The recent demonstration of chemokine receptors on neurons known to function as coreceptors for HIV and SIV raises the possibility that the neuropathogenesis associated with HIV/SIV infection is mediated via these receptors. We hypothesize that neuronal damage is determined by the interaction of chemokine receptors on neurons with viral envelope protein or chemokines produced by infected macrophage/microglia in the CNS. Such interactions can either result in aberrant signaling through chemokine receptors or interfere with the binding of trophic factors, either of which may be damaging to neurons. A corollary of this hypothesis would be that the neurons expressing the highest density of appropriate chemokine receptors would be the most susceptible. To test this hypothesis we will: 1) Analyze the regional and cellular distribution of chemokine receptor expression in brains of SIV-infected rhesus macaques at different stages of disease compared to uninfected controls. This will be achieved by immunohistochemistry and in situ hybridization for chemokine receptors (CCR3, CCR5 and CXCR4) followed by quantitative image analysis. Confocal microscopy will also be used to determine if there are morphologic alterations in neurons (e.g. loss of dendritic spines) expressing high levels of chemokine receptors in SIV-infected macaques compared to age-matched controls. 2) Characterize chemokine receptor expression in immediately ex vivo and in vitro populations of neurons, astrocytes, and microglia from SIV-infected and uninfected macaques. This will be achieved by using immunohistochemistry, in situ hybridization, and rt-PCR to quantitate chemokine receptor protein and mRNA expression in ex vivo and in vitro enriched cultures of fetal neurons and astrocytes and sorted microglia and astrocytes from SIV-infected animals at different stages of the disease compared to uninfected controls. 3) Evaluate the effects of chemokine receptor stimulation on neurons and glial cells. This will be achieved by exposing enriched neurons or neurons and astrocytes to: 1) soluble factors from SIV-infected microglia or macrophages in a transwell culture system; 2) chemokines that function through CCR3, CCR5, CXCR4, 3) SIVgpl20, and 4) pathogenic versus inactivated SIV. We will then assess neuronal cultures for cellular injury and induction of apoptosis.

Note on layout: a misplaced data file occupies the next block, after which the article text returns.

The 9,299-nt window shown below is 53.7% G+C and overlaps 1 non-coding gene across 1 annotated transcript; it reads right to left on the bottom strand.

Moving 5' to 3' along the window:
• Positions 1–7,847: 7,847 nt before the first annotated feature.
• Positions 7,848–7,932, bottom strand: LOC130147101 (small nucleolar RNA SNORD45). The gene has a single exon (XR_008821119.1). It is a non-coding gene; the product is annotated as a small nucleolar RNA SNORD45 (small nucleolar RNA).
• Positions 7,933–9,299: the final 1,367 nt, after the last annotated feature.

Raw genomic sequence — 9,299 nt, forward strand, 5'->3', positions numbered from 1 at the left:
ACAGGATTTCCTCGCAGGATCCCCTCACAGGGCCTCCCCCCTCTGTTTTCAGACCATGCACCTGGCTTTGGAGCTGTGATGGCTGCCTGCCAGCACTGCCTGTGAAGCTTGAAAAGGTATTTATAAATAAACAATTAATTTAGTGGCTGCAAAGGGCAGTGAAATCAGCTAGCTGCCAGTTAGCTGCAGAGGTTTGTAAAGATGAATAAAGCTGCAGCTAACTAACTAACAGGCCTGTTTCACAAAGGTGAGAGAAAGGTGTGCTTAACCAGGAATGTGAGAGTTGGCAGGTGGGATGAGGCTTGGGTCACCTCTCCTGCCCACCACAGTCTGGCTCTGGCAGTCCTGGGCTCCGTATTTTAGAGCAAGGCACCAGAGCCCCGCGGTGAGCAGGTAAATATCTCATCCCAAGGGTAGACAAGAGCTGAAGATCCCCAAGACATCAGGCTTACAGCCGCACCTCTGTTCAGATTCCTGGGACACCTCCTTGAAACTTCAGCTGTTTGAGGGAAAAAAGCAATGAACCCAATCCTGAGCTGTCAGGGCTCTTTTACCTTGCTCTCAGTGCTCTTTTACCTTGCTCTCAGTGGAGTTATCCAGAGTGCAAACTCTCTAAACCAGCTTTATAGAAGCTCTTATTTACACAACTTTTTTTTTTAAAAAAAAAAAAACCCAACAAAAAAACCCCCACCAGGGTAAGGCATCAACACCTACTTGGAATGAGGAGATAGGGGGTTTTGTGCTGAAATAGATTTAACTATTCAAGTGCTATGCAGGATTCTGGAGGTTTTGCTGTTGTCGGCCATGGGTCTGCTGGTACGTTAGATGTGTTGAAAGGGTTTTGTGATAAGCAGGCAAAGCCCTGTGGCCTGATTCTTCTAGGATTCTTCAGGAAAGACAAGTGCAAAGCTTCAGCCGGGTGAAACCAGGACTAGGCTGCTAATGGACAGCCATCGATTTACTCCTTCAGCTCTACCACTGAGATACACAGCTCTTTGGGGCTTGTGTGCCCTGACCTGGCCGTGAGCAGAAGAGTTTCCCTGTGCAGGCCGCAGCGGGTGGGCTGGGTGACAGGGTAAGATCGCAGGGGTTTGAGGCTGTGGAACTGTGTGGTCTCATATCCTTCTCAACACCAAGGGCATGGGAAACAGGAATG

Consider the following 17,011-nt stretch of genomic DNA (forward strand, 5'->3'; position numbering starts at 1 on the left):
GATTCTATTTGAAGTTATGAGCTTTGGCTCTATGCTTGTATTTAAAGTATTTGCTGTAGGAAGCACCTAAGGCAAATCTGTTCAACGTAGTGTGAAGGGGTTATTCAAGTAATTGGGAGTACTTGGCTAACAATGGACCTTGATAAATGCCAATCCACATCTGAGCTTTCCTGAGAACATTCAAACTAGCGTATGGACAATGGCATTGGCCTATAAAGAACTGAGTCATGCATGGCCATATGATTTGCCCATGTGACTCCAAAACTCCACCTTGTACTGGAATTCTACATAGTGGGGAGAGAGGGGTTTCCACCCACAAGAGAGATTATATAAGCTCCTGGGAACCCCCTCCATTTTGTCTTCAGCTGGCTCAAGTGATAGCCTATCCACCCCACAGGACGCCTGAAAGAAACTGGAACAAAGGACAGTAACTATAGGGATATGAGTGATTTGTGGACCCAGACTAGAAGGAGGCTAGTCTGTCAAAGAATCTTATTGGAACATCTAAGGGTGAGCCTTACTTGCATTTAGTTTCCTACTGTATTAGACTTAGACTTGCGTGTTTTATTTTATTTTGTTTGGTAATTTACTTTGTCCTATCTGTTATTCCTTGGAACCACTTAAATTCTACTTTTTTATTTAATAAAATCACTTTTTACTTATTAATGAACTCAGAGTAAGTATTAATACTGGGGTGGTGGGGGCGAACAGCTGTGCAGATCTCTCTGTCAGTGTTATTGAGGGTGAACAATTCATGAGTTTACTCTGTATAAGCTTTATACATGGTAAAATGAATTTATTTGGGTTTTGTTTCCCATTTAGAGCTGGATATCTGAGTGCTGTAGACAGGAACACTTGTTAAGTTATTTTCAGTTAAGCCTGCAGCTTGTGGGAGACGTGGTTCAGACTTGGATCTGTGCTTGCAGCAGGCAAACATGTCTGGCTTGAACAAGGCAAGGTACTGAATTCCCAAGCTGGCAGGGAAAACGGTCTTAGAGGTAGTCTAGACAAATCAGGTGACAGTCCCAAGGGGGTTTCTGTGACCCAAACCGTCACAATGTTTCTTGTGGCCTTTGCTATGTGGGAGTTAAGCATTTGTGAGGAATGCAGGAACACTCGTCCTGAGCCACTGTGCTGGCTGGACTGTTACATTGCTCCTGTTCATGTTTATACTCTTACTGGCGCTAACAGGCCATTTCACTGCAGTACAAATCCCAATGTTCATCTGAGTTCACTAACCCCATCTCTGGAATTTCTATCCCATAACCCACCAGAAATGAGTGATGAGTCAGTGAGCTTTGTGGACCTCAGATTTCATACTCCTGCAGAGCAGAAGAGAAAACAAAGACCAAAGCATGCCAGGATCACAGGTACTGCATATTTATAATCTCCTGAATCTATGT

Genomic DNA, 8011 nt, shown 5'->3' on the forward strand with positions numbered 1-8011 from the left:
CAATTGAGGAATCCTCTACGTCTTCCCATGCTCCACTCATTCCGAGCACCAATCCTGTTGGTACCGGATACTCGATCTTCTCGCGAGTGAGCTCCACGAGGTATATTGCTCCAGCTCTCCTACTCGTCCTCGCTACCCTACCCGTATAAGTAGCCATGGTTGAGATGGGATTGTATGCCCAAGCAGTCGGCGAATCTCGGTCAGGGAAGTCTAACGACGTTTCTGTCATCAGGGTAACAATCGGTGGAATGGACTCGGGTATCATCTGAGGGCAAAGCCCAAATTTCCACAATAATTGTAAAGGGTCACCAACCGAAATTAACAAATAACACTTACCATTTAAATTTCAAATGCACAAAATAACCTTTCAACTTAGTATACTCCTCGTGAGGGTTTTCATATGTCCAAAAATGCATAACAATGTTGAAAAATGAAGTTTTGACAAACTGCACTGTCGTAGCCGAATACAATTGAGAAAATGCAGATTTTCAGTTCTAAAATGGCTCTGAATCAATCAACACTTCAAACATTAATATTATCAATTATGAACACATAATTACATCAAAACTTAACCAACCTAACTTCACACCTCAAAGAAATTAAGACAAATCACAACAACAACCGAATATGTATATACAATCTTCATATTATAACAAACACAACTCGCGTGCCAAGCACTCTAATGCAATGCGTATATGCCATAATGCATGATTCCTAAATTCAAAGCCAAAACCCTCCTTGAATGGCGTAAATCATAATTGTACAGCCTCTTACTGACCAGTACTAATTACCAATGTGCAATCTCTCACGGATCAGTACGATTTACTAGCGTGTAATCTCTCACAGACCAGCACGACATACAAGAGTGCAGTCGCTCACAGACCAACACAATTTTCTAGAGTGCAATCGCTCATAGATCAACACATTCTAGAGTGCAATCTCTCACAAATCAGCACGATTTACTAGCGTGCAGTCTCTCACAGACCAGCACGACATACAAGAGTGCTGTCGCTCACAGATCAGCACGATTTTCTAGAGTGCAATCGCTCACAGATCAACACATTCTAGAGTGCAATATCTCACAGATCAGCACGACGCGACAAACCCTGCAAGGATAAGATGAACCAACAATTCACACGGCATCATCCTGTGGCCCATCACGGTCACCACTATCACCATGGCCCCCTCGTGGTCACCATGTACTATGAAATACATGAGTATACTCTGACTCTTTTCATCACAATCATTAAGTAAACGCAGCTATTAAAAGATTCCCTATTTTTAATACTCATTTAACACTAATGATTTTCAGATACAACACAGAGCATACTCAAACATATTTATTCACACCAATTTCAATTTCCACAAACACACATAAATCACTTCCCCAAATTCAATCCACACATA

National Institute of Health (NIH)
National Center for Research Resources (NCRR)
Research Scientist Development Award - Research & Training (K01)
Project #
Application #
Study Section
National Center for Research Resources Initial Review Group (RIRG)
Program Officer
Harding, John D
Project Start
Project End
Budget Start
Budget End
Support Year
Fiscal Year
Total Cost
Indirect Cost
Harvard University
Veterinary Sciences
Schools of Medicine
United States
Zip Code
Annamalai, Lakshmanan; Westmoreland, Susan V; Domingues, Heber G et al. (2010) Myocarditis in CD8-depleted SIV-infected rhesus macaques after short-term dual therapy with nucleoside and nucleotide reverse transcriptase inhibitors. PLoS One 5:e14429
Annamalai, Lakshmanan; Bhaskar, Veena; Pauley, Douglas R et al. (2010) Impact of short-term combined antiretroviral therapy on brain virus burden in simian immunodeficiency virus-infected and CD8+ lymphocyte-depleted rhesus macaques. Am J Pathol 177:777-91
Ratai, Eva-Maria; Pilkenton, Sarah J; Greco, Jane B et al. (2009) In vivo proton magnetic resonance spectroscopy reveals region specific metabolic responses to SIV infection in the macaque brain. BMC Neurosci 10:63
Lentz, Margaret R; Lee, Vallent; Westmoreland, Susan V et al. (2008) Factor analysis reveals differences in brain metabolism in macaques with SIV/AIDS and those with SIV-induced encephalitis. NMR Biomed 21:878-87
Lentz, Margaret R; Westmoreland, Susan V; Lee, Vallent et al. (2008) Metabolic markers of neuronal injury correlate with SIV CNS disease severity and inoculum in the macaque model of neuroAIDS. Magn Reson Med 59:475-84
Gonzalez, R Gilberto; Greco, Jane B; He, Julian et al. (2006) New insights into the neuroimmunity of SIV infection by magnetic resonance spectroscopy. J Neuroimmune Pharmacol 1:152-9
Kim, Woong-Ki; Alvarez, Xavier; Fisher, Jeanne et al. (2006) CD163 identifies perivascular macrophages in normal and viral encephalitic brains and potential precursors to perivascular macrophages in blood. Am J Pathol 168:822-34
Williams, Kenneth; Westmoreland, Susan; Greco, Jane et al. (2005) Magnetic resonance spectroscopy reveals that activated monocytes contribute to neuronal injury in SIV neuroAIDS. J Clin Invest 115:2534-45
Speth, Cornelia; Williams, Kenneth; Hagleitner, Magdalena et al. (2004) Complement synthesis and activation in the brain of SIV-infected monkeys. J Neuroimmunol 151:45-54
Milush, Jeffrey M; Kosub, David; Marthas, Marta et al. (2004) Rapid dissemination of SIV following oral inoculation. AIDS 18:2371-80

Showing the most recent 10 out of 14 publications